Juliet Linderman

Investigative Reporter

Juliet Linderman is a member of AP’s investigative team. Her work focuses on supply chains and social issues. Prior to joining the investigative team, Juliet worked as part of AP’s Washington bureau writing about the federal safety net, race and gender discrimination and social justice. She spent three years as AP’s Baltimore correspondent, where she focused on law enforcement and policing. Before that, she covered federal courts and three swampy parishes outside of New Orleans for The Times-Picayune. Her work has been recognized with several awards, including honors from The Society of Professional Journalists and Investigative Reporters and Editors, among others, and she was a recipient of an International Women’s Media Foundation grant to write about survivors of priest abuse. She holds a BA from New York University.

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War Crimes Watch: Targeting Ukraine Schools, Russia Bombs the Future
The destruction of schools is about more than toppling buildings and maiming bodies, experts told our reporting partner The Associated Press. It hinders a nation’s ability to rebound after the fighting stops, injuring entire generations.
May 17, 2022
Official Says Vaccine Expected in January, Countering Trump
A Trump administration official leading the response to the coronavirus pandemic says the U.S. can expect delivery of a vaccine starting in January 2021, despite statements from the president that inoculations could begin this month.
October 9, 2020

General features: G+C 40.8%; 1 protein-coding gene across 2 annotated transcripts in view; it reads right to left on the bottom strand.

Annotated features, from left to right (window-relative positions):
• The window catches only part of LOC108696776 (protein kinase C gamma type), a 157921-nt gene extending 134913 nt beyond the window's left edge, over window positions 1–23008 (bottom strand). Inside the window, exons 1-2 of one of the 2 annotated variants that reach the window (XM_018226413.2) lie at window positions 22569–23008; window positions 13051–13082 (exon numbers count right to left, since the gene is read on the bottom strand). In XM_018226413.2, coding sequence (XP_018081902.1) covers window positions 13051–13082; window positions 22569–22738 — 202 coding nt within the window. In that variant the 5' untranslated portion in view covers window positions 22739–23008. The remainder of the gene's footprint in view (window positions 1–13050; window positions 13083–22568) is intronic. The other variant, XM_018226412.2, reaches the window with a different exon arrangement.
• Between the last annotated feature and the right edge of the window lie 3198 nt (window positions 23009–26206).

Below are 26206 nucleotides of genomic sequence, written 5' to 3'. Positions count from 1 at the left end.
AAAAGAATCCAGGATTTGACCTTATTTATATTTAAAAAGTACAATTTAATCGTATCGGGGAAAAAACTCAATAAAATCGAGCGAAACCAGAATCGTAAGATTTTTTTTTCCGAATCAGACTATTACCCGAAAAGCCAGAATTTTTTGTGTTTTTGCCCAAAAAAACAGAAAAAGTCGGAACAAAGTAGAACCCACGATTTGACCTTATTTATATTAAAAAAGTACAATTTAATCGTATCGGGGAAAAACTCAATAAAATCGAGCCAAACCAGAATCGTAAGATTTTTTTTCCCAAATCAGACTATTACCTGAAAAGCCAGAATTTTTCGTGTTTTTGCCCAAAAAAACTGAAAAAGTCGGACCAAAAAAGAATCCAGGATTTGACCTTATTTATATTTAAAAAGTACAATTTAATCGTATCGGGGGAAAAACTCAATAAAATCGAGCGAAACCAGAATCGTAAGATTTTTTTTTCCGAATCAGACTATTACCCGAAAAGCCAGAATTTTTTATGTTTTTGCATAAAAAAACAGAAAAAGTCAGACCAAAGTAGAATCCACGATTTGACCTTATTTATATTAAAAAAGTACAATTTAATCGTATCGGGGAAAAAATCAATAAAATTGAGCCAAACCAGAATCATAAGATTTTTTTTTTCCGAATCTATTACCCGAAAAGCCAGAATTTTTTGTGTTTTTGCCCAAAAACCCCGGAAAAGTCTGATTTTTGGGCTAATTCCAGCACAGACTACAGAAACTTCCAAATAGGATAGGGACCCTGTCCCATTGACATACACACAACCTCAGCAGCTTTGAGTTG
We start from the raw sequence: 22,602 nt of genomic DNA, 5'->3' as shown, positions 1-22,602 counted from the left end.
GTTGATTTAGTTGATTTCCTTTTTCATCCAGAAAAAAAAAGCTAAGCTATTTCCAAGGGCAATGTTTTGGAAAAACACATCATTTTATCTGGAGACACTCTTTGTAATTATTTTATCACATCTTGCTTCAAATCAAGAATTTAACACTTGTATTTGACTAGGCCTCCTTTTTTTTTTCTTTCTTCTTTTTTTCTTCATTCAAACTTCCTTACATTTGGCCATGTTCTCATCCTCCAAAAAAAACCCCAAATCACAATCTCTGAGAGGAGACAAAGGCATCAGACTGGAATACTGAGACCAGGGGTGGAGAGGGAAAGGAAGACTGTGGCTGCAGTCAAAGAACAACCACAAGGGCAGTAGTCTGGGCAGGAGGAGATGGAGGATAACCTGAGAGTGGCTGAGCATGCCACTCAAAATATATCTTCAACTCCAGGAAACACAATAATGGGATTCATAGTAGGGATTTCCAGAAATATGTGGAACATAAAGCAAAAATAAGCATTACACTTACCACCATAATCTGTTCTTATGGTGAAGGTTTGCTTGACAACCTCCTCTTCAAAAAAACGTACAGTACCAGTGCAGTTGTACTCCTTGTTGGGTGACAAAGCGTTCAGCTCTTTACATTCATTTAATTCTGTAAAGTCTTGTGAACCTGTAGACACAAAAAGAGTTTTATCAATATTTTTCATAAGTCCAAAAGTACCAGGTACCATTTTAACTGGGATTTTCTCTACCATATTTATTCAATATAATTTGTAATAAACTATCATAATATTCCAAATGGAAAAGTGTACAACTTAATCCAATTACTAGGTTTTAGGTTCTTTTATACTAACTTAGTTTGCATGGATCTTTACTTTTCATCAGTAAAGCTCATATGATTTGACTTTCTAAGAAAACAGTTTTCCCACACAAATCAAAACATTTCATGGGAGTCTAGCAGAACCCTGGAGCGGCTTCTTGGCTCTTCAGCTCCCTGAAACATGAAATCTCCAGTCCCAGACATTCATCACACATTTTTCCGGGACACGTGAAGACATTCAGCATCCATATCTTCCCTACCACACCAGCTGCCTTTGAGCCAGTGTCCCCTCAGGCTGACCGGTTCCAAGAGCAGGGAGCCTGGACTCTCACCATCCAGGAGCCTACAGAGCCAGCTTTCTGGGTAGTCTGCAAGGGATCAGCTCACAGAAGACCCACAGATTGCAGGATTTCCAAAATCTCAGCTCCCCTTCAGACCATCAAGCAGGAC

U.S. Medical Supply Chains Failed, and COVID Deaths Followed
When the coronavirus reached America, health care facilities didn’t have the masks and equipment needed to protect their workers. Some got sick and spread the virus. Some died. An investigation into what was behind the critical PPE shortage.
October 6, 2020
Shortages of Key Material Squeezes Medical Mask Manufacturing
Amid an N95 medical-grade mask shortage, manufacturers say the Trump administration took months to sign contracts with companies that make the crucial component inside these masks: meltblown textile.
September 10, 2020
U.S. Bets On Small, Untested Company to Deliver COVID Vaccine
As part of its strategy to administer the vaccine as quickly as possible, the Trump administration has agreed to invest more than a half billion in tax dollars in a young company that hasn’t yet set up a factory to manufacture the devices.
July 10, 2020
Counterfeit Masks Reaching Frontline Health Workers in U.S.
The story of how one brand of counterfeits has infiltrated America’s supply chains illustrates how the lack of coordination amid massive shortages during the coronavirus pandemic has plunged the United State’s medical system into chaos.
May 12, 2020
U.S. International Aid Groups Sending Help Home
Several U.S. charities that traditionally operate in countries stricken by war and natural disaster are now sending humanitarian aid to some of the wealthiest communities in America.
April 10, 2020
Claims: Migrant Children Molested in US-Funded Foster Care
Close to $200 million in legal claims from dozens of families separated at the border may be just the start of litigation; claims allege some children were sexually assaulted by other children after being sent to federally contracted foster care.
August 16, 2019